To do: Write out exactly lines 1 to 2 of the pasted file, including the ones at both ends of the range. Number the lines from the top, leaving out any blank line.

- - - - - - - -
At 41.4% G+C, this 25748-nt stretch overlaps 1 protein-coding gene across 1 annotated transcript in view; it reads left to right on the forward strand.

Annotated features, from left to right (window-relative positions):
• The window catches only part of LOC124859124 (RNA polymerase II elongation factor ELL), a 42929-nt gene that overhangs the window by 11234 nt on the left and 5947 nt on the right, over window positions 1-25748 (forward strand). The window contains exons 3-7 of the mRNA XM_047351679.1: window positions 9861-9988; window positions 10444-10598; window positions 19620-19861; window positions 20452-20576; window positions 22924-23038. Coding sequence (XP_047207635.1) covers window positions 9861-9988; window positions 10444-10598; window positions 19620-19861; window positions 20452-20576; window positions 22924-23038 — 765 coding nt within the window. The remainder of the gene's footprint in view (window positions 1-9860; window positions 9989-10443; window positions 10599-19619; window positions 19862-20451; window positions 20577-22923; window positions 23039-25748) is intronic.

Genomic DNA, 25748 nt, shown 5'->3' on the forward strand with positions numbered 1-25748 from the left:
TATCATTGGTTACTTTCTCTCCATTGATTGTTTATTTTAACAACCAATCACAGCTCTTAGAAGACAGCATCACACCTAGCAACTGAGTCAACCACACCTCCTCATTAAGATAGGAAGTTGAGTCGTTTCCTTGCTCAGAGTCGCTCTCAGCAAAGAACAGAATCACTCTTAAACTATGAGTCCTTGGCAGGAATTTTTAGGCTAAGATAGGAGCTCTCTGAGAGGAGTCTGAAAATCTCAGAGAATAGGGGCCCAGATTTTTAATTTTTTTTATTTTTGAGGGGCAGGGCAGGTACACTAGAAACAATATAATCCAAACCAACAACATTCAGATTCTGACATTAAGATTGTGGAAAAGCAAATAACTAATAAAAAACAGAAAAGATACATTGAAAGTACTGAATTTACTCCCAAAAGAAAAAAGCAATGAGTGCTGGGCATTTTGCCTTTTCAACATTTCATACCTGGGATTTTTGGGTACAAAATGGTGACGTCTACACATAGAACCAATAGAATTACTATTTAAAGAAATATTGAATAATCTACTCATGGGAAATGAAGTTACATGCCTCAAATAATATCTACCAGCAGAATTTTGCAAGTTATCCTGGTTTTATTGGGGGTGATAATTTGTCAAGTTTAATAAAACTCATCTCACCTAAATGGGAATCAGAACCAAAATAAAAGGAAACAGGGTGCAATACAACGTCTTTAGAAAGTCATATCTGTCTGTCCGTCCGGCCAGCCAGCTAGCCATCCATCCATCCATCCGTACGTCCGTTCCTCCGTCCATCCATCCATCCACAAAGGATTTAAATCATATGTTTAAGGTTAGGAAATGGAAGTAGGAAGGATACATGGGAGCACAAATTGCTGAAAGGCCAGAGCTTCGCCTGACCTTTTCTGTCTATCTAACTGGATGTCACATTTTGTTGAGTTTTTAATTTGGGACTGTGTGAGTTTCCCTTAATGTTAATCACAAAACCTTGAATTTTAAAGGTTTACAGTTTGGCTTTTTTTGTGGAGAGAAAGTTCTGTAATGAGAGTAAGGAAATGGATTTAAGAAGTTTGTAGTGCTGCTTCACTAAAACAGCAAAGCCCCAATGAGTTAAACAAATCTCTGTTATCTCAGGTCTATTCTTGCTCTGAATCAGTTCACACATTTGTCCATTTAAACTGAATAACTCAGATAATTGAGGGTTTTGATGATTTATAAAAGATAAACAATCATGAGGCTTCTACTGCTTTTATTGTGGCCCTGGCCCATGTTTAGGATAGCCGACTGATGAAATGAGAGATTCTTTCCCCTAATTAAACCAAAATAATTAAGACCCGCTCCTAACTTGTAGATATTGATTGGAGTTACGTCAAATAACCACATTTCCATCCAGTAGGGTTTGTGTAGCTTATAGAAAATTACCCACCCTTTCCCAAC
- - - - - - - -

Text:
At 41.4% G+C, this 25748-nt stretch overlaps 1 protein-coding gene across 1 annotated transcript in view; it reads left to right on the forward strand.

Annotated features, from left to right (window-relative positions):